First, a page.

Democratic Montana Sen. Jon Tester announced Tuesday he would block President Joe Biden’s six nominees to the Amtrak Board of Directors, despite previously vowing to confirm them.
Tester, who is seeking a fourth term in the upper chamber, has previously voted to confirm every single one of Biden’s executive and judicial branch nominees. He said in a video posted to social media that he would block the six nominees, since none of them are from the western portion of the U.S. Blocks on nominees serve the same function as filibusters, and can be broken with 60 votes in support of a cloture motion. (RELATED: Despite Media Claims, Democratic Sen. Jon Tester Votes With Biden More Than 99% Of The Time)
“Amtrak is not only critical to Montana, but it’s critical to rural communities and economies across this entire country. And it’s important that folks in rural America have a voice at Amtrak to assure that we aren’t left behind. So after taking a look at the president’s slate of nominees and finding that not only are none of the six from the west, but that five are from the northeast corridor, I’ll be blocking these nominees until rural America has a seat at the table,” Tester said.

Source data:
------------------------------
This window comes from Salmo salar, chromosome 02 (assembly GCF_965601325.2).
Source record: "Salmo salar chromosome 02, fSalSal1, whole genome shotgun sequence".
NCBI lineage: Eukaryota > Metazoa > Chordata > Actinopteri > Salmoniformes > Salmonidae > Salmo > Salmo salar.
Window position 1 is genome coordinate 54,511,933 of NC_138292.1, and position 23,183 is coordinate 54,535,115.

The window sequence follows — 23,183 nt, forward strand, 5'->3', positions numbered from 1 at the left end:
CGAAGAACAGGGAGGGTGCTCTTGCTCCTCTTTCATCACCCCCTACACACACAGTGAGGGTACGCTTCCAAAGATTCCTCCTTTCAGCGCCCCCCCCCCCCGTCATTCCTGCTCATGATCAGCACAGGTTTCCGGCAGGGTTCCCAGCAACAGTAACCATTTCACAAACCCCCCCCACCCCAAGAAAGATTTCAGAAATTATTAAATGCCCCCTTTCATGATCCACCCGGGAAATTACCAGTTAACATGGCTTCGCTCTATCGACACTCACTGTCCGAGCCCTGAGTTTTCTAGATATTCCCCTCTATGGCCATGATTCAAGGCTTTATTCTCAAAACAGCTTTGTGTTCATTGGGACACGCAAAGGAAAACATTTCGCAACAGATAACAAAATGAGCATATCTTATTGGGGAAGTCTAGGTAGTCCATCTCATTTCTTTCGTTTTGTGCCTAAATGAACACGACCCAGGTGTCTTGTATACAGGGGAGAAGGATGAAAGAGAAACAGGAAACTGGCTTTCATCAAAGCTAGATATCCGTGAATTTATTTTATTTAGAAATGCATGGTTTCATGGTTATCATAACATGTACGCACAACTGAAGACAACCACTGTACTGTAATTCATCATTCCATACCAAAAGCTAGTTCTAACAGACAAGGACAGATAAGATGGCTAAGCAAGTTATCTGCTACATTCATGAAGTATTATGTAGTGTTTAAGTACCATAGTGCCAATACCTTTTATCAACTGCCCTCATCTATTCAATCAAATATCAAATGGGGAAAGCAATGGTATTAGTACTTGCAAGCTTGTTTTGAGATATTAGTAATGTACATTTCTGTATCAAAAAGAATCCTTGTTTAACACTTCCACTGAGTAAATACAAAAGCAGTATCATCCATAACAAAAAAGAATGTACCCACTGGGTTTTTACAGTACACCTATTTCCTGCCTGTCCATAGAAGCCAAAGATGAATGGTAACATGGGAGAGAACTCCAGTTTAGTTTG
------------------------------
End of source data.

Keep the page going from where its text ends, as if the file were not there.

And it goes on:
I will be blocking the President’s slate of nominees for the Amtrak Board of Directors until rural America is given their lawful seat at the table. pic.twitter.com/aDy5mISRSx
— Senator Jon Tester (@SenatorTester) April 25, 2023
Biden first announced his slate of nominees to the Amtrak Board of Directors in April 2022. Tester had previously said he would vote to confirm them, telling the nominees during a Sept. 7, 2022 Commerce, Science, and Transportation Committee hearing that he did not “plan on stopping any of [them] from being on this board.”
“You guys have a lot of work cut out for you to understand long-distance traffic. And I say that not knowing where you’ve totally come from, I’ve read your bios. But the bottom line is if we lose Amtrak in Montana, it is an incredible hit,” Tester added.
Republicans have been staunchly critical of Biden’s public transportation policy. The Infrastructure Investment and Jobs Act included $58 billion for Amtrak, which Biden has favored since he rode the train system as a senator. Before the IIJA and COVID-era infusion of cash, however, the state-owned corporation faced long-term financial liabilities.
“When we passed my bipartisan infrastructure law, we set clear geographic requirements to ensure that every corner of this country had representation on the Amtrak board. This slate of nominees fails to meet those requirements. That’s the end of the story,” Tester concluded.